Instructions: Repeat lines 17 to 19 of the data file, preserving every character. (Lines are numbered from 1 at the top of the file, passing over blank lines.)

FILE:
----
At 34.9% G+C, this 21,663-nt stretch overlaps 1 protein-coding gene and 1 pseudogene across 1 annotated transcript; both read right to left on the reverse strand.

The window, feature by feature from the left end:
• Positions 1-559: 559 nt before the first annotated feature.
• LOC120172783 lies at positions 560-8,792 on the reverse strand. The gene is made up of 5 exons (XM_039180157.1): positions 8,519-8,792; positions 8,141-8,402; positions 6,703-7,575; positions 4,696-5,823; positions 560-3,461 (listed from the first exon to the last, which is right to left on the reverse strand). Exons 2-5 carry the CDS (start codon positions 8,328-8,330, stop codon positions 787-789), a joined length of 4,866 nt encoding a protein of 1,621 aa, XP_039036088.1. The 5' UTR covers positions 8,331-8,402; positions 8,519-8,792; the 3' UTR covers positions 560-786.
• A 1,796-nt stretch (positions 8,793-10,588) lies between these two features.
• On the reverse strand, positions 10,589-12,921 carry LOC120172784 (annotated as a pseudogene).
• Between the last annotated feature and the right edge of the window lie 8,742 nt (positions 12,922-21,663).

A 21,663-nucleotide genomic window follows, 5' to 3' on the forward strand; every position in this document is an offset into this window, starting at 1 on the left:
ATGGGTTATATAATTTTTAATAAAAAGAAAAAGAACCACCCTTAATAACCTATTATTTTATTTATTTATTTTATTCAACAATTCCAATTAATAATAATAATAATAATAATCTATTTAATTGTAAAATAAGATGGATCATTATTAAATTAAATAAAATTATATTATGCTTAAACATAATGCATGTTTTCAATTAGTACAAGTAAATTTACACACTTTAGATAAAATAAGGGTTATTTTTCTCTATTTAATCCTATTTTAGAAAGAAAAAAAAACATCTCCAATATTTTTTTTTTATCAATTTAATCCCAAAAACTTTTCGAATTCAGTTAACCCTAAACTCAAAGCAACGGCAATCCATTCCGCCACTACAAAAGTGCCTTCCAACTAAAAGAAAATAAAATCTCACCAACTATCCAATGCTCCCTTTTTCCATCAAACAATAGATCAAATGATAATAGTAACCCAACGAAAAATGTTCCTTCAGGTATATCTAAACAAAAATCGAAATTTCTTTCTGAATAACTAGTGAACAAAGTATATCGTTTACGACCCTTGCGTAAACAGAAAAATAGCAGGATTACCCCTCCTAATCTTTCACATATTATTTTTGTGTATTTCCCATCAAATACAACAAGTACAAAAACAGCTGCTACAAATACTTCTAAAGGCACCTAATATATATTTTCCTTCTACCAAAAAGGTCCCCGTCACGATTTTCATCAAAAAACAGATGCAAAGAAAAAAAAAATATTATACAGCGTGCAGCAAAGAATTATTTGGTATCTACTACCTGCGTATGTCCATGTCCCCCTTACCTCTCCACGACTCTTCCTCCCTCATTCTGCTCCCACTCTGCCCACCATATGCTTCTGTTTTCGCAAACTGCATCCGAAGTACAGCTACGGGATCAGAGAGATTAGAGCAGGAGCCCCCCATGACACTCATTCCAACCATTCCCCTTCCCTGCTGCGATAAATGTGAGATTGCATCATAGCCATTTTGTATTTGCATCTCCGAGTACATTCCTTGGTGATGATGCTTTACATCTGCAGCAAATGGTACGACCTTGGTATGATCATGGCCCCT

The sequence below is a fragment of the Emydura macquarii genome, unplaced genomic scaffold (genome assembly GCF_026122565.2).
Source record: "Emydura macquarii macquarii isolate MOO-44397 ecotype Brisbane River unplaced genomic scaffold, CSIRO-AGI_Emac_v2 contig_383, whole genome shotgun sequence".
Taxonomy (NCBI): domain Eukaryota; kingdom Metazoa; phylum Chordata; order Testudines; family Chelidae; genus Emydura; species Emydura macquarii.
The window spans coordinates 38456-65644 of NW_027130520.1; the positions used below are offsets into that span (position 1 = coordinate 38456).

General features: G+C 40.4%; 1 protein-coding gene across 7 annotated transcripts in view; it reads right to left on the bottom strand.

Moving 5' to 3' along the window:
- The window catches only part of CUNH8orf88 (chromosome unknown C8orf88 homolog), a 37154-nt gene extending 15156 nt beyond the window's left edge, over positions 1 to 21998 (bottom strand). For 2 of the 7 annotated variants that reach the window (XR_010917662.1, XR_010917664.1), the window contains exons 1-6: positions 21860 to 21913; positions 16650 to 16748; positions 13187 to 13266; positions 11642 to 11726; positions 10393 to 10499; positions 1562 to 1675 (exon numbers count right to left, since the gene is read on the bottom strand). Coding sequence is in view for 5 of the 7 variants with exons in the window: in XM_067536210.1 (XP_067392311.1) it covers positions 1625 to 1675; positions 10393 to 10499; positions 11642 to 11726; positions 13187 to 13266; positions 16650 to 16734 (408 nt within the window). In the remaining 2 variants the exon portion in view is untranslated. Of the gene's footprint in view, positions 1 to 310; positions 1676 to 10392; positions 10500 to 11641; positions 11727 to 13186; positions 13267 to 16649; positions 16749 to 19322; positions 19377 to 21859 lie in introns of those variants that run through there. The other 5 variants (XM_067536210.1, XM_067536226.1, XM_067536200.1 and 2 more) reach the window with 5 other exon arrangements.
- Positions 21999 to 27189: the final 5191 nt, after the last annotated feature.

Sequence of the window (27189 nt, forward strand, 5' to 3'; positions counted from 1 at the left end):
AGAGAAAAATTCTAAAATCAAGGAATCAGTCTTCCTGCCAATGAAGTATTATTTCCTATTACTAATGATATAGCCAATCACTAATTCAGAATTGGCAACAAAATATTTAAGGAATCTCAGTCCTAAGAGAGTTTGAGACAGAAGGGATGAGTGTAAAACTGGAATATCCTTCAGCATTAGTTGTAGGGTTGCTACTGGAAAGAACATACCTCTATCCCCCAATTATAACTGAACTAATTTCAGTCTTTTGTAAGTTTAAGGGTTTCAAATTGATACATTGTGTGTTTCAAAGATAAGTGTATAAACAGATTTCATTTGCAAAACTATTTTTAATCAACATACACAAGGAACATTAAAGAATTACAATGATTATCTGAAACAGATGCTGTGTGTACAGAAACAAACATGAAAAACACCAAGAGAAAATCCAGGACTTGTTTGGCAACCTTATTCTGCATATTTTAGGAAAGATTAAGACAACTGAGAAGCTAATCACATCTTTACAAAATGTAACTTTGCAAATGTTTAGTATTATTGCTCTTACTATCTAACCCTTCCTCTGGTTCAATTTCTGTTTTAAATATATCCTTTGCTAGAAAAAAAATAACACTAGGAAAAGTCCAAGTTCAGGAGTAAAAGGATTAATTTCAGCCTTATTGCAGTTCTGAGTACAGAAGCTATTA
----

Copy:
- Positions 21999 to 27189: the final 5191 nt, after the last annotated feature.

Sequence of the window (27189 nt, forward strand, 5' to 3'; positions counted from 1 at the left end):
AGAGAAAAATTCTAAAATCAAGGAATCAGTCTTCCTGCCAATGAAGTATTATTTCCTATTACTAATGATATAGCCAATCACTAATTCAGAATTGGCAACAAAATATTTAAGGAATCTCAGTCCTAAGAGAGTTTGAGACAGAAGGGATGAGTGTAAAACTGGAATATCCTTCAGCATTAGTTGTAGGGTTGCTACTGGAAAGAACATACCTCTATCCCCCAATTATAACTGAACTAATTTCAGTCTTTTGTAAGTTTAAGGGTTTCAAATTGATACATTGTGTGTTTCAAAGATAAGTGTATAAACAGATTTCATTTGCAAAACTATTTTTAATCAACATACACAAGGAACATTAAAGAATTACAATGATTATCTGAAACAGATGCTGTGTGTACAGAAACAAACATGAAAAACACCAAGAGAAAATCCAGGACTTGTTTGGCAACCTTATTCTGCATATTTTAGGAAAGATTAAGACAACTGAGAAGCTAATCACATCTTTACAAAATGTAACTTTGCAAATGTTTAGTATTATTGCTCTTACTATCTAACCCTTCCTCTGGTTCAATTTCTGTTTTAAATATATCCTTTGCTAGAAAAAAAATAACACTAGGAAAAGTCCAAGTTCAGGAGTAAAAGGATTAATTTCAGCCTTATTGCAGTTCTGAGTACAGAAGCTATTA